Perhaps this sample size was too small to adequately capture how random I am, yet humans in general have problems being random. The ability to reason, to see some events as more probable than others, have served us well. Indeed many systems in our society, if not all, function better when we can reduce the probability of random events occurring and live our lives in a deterministic manner. Further each of us are results of our own past experiences. These experiences produce an inherit bias within us that effects man of our actions. For example many people likely know the first twenty-five numbers by the age of seven or eight and only use the first hundred numbers in school. With sufficient time (and sample size) it would be interesting to preform a similar experiment using the first 1000 numbers and see if there is a bias towards generating more familiar numbers. These difficulties lead to an interesting problem. If humans are poor at generating random numbers, how can we expect a computer, a tool the only does what it is told, generate random numbers?

**Pseudorandom Numbers**

Computers cannot be random. Sure, we've all experienced times when despite our wishes computers have returned seemingly random search results, but these are all well-defined instructions. When computers yield unexpected results these are typically the result of either poor design and/or implementation by whoever programmed the software. At its core a computer continuously executes whatever well-defined instructions it is presented with.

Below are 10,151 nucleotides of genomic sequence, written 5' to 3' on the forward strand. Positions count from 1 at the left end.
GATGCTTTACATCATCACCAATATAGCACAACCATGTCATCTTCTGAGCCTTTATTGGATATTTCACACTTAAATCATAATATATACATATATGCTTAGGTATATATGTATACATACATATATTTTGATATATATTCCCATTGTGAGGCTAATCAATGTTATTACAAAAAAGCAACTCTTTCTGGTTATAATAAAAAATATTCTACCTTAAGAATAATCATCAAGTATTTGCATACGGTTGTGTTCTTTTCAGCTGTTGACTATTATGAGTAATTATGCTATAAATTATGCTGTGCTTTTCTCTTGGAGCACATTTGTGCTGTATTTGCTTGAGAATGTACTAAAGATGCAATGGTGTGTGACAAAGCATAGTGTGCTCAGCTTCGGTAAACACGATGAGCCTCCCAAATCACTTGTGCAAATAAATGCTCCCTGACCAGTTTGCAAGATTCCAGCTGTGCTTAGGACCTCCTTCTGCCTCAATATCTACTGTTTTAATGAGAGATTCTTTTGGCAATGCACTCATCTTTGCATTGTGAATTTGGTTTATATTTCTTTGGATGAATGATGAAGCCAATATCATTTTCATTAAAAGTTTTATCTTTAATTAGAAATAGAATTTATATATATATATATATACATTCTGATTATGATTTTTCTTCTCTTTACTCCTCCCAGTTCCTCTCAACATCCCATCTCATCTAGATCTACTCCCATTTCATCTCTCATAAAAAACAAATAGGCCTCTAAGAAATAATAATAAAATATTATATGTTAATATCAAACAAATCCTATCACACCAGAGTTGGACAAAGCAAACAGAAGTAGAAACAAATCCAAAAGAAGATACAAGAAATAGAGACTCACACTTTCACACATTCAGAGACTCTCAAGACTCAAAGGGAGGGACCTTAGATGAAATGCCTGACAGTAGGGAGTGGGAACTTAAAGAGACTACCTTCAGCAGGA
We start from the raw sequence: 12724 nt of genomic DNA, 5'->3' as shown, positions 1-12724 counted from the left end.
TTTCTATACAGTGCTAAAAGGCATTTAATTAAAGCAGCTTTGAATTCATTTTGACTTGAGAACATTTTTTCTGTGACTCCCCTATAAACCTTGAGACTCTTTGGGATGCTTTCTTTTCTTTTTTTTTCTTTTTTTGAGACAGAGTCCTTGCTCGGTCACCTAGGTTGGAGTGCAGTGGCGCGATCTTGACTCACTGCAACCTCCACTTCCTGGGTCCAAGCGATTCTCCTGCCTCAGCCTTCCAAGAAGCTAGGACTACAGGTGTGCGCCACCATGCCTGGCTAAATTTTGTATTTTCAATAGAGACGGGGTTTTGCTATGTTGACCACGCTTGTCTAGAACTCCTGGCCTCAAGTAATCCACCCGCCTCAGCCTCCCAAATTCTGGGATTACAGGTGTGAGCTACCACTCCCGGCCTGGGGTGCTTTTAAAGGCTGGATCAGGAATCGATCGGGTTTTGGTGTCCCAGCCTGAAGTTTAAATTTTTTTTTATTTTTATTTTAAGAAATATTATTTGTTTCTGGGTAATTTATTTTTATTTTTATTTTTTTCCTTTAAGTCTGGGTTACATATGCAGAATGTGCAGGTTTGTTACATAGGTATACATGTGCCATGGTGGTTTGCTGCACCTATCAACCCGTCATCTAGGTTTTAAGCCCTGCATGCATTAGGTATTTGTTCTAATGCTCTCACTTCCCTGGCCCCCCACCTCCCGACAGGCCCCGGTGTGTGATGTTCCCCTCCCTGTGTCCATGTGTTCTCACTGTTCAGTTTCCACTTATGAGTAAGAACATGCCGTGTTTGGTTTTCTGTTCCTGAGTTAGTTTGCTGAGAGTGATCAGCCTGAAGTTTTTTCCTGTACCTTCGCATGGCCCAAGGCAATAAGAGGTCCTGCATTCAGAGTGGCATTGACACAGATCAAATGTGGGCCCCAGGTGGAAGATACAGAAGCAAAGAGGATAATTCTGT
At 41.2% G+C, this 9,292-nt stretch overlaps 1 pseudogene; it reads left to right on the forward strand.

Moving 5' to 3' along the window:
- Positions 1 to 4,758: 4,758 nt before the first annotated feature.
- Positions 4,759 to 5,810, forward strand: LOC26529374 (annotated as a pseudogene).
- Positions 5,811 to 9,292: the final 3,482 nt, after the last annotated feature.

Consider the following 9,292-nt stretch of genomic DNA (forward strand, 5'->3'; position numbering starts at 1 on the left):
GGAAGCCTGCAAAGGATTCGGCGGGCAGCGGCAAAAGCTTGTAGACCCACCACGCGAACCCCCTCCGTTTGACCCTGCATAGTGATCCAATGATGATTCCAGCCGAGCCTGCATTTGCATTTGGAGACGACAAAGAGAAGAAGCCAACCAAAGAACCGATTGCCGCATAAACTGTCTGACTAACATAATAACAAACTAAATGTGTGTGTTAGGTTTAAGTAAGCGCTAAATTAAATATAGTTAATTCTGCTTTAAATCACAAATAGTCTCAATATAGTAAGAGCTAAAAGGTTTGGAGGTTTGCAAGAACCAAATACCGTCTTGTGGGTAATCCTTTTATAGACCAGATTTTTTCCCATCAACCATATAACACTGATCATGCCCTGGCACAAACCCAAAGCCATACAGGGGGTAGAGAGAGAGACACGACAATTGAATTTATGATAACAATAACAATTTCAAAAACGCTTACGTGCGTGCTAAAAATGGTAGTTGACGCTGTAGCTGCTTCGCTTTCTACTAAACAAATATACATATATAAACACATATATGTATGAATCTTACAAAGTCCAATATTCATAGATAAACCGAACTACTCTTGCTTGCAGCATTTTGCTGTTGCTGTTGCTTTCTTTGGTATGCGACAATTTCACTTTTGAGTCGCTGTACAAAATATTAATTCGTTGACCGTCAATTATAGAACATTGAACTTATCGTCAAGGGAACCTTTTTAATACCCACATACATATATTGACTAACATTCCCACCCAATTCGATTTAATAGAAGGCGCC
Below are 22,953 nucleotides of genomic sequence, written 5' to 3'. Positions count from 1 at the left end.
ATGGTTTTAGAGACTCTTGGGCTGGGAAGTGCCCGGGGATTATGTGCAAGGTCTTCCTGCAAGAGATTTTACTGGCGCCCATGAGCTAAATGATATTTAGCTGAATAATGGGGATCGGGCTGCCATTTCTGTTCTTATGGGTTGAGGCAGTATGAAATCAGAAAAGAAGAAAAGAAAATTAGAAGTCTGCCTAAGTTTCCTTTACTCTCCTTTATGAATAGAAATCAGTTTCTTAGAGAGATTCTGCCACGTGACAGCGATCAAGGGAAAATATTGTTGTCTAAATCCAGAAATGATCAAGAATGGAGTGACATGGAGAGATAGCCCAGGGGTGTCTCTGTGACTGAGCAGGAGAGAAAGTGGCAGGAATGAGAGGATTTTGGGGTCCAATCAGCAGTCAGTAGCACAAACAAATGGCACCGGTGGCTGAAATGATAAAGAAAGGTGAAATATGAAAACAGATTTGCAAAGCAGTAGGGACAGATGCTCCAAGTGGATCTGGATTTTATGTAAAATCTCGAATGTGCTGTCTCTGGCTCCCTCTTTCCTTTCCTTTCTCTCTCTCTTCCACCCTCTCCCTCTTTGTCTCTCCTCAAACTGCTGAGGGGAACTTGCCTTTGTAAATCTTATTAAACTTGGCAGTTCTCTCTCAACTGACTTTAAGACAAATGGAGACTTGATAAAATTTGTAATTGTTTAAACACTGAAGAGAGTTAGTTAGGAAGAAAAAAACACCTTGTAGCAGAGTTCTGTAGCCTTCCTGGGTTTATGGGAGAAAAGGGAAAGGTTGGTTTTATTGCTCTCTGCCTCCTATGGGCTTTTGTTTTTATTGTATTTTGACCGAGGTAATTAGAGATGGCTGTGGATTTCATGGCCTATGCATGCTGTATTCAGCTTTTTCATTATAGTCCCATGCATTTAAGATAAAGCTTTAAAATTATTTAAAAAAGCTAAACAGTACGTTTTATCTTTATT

Yet the results of these instructions can *appear* random to many. A sequence of numbers that can appear random are called pseudorandom. The prefix of pseduo- is used since if the underlying mechanics of how the sequence is generated are known then the sequence can be perfectly predicted. Here is a simple way to generate pseudorandom numbers. We start with some predefined numbers: `a,b,m`

and `x. x`

will be the first number in our sequence of random numbers (`x`

is called the **seed** of the generation as it start the sequence.) To generate the sequence we update the value of x using the following rule: